Verse 3, and they sang the song of Moses, the bondservant of God, and the song of the Lamb. Lots of discussion as to whether this was two songs or one – but John goes on to tell us what they sang, so it seems to be one song. But, the song of Moses sung by the people of God after their deliverance is simply a type pointing to the greater deliverance affected by the Lamb for the people of God. And here’s what they said – and there are some similarities between this song of the Lamb and the Song of Moses – in Exodus 15 at their deliverance, and in Deuteronomy 32 when Moses was preparing them to enter the land, forty years later. I won’t take the time to point out all the similarities – but almost every line points to some OT song, psalm, or prophecy (Jeremiah 10). As we look at it, I want you to notice how God-focused it is. See all the second person singular words there are – this is all about our saving God.
Great and marvelous are Your works, O Lord God, the Almighty. They are singing of the greatness of God and His marvelous works. Yes, on their behalf, as He rescues them and vindicates them through the judgment of the wicked, but the singers fade into the background in the presence of the Lord God, the Almighty. The Almighty appears throughout the OT, but only in a couple books in the NT – in II Corinthians, and 9 times in Revelation. The point we’ve made through the book is, yes, there is a red dragon, Satan, who is the cosmic enemy of God, but there is only one Almighty.
Righteous and true are Your ways, King of the nations. Yes, in our extreme makeovers, God edition, we have softened God, remade God as if His image needs help. It doesn’t – utterly righteous and true are His ways – to include His works of judgment. Further, we’ve made up all kinds of gods. These nations worship Allah, these worship the Hindu gods or Buddha, thinking to be absorbed into Nirvana or the Brahman, this nation worships God without Jesus. But all of them are false gods, demonically influenced. There is only one King of the nations, which we will find in verse 4, as a result, that all the nations will come and worship.
Since there is only one true and living God, one to whom we must give an account, who is the Lord, who is Almighty, righteous and true, who is King of all nations, Who will not fear, O Lord, and glorify Your name? Who indeed? We will find the answer to that in the chapter to come, that even in the face of the eternal gospel and divine wrath, they will refuse to repent – and get what they deserve.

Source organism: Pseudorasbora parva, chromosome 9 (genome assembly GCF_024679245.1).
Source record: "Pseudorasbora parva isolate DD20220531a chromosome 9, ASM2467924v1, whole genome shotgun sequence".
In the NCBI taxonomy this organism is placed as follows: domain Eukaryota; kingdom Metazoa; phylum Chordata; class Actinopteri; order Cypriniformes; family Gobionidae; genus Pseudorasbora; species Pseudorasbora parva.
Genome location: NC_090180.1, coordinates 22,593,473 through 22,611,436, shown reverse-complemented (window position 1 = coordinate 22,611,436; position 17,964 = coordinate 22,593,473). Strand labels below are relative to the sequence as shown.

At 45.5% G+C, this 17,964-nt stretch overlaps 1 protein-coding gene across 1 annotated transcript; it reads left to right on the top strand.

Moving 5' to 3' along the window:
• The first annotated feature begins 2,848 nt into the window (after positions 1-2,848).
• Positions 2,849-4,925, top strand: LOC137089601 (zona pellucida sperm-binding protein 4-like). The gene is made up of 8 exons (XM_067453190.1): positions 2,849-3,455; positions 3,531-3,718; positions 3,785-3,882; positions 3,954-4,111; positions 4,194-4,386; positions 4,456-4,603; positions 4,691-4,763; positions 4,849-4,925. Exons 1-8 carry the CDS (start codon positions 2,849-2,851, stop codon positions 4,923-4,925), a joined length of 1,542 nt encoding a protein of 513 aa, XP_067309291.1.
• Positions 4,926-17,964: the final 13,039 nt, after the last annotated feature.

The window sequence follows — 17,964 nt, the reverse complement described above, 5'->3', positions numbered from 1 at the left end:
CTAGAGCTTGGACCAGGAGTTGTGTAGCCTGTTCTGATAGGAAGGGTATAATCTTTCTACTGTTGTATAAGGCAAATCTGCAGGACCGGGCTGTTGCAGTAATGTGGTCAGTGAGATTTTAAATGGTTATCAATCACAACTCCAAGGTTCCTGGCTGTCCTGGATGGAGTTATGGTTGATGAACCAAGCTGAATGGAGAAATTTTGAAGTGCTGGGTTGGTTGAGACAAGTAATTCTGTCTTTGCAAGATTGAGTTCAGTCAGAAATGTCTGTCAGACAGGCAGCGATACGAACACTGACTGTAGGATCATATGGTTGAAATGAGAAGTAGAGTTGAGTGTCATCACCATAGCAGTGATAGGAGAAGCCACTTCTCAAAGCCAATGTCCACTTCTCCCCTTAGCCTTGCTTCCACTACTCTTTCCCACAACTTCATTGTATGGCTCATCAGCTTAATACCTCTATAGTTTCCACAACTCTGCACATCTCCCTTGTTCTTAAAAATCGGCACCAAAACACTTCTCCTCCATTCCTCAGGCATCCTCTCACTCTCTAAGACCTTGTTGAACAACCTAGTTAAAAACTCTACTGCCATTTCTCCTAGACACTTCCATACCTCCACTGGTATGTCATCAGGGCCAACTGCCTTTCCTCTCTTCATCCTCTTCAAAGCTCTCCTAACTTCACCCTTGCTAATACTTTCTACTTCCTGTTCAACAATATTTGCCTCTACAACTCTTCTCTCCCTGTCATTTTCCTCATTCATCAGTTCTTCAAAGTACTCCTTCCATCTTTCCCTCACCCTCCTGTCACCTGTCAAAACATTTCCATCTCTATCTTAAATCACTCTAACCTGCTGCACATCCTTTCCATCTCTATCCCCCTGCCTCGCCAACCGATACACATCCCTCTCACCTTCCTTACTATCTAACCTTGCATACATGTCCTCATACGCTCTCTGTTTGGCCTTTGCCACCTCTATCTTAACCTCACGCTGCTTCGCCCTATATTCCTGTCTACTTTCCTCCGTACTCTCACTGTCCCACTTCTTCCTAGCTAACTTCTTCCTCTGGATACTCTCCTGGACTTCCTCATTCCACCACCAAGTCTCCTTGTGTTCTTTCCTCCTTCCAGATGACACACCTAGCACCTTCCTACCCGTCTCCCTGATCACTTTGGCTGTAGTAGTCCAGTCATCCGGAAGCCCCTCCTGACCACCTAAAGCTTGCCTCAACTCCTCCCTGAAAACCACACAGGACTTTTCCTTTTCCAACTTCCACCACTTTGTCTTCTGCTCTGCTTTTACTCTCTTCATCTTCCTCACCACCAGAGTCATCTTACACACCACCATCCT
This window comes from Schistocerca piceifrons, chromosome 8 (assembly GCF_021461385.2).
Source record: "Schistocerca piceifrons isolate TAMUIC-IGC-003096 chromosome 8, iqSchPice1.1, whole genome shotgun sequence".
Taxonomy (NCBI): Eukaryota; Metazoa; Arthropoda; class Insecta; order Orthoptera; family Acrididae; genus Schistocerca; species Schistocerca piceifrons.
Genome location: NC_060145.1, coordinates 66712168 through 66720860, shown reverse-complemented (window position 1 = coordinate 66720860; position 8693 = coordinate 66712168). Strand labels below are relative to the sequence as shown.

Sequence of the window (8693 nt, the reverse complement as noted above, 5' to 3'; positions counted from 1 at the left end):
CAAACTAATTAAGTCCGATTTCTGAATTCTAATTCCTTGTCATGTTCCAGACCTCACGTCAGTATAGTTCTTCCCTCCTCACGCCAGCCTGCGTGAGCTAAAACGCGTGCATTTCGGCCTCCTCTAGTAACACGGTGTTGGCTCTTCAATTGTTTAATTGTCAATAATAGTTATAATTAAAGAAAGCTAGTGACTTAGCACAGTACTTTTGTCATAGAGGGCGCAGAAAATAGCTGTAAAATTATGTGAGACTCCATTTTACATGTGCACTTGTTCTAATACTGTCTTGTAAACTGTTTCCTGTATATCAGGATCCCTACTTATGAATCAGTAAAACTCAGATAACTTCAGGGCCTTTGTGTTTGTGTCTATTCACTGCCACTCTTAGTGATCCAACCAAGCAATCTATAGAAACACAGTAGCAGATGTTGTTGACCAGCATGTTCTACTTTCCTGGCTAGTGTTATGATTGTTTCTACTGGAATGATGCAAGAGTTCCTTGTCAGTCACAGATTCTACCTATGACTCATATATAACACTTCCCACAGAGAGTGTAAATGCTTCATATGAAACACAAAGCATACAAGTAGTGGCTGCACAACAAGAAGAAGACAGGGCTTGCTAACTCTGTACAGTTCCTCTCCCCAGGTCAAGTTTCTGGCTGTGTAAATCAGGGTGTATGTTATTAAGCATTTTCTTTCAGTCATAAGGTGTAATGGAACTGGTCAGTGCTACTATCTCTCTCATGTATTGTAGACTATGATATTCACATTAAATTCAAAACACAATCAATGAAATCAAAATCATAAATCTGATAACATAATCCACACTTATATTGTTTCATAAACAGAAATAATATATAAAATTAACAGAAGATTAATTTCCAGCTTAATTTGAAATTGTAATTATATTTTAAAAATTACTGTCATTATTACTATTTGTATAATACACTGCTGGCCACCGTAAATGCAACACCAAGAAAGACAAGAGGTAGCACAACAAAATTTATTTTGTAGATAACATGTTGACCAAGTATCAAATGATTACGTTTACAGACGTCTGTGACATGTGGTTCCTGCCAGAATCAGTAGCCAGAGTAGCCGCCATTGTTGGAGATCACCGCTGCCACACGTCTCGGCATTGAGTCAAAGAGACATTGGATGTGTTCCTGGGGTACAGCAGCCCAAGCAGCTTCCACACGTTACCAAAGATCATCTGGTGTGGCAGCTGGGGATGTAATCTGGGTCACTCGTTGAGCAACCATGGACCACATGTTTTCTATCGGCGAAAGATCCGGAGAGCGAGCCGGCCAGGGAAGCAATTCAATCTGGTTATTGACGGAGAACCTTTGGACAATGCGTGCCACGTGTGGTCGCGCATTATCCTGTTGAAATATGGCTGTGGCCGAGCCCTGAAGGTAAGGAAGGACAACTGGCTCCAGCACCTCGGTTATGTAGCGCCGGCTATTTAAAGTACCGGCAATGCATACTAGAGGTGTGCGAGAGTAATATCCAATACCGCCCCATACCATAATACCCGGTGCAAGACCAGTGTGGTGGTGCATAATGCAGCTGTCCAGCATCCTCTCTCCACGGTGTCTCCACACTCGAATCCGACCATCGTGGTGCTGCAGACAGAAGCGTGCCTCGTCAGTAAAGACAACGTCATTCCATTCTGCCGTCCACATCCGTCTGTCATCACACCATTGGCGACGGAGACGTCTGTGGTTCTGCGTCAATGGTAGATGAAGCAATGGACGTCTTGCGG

Who will not fear, Lord, and glorify – that is, make much of Your name? For You alone are holy. The word holy is not the normal word for holy – this word highlights His separateness, His otherness. You alone, yes are righteous, holy – but as such, that sets You apart from all You have made. There is no one like You, and all remade gods are nothing like You and fall far beneath You.
For all the nations will come and worship before You, for Your righteous acts have been revealed. What righteous acts? In the context, the righteous acts of rescue and judgment which will finish the wrath of God. So that all the nations will come and worship before You. Lots of discussion about this – who are all the nations? Three different options – all the nations, forced and unforced – all people will one day bow the knee, Philippians says – those in heaven, on earth, and under the earth. There will come a day when all will confess, voluntarily or forced, that Jesus is Lord to the glory of God the Father.
That’s possible or, it could be speaking of all those in the Millennium, after the Great Tribulation. Again, forced and unforced as the dragon and his henchmen are chained and cast into the lake of fire. Or, it could refer to people from every tribe, tongue, kindred and nation who will believe and worship the true and living God. I lean toward that one. People from every nation will comprise the people of God. And they will worship – they will sing the song of Moses and the song of the Lamb. And I don’t think, when we understand fully what God has done to redeem us – to rescue us – I don’t the song will ever grow old.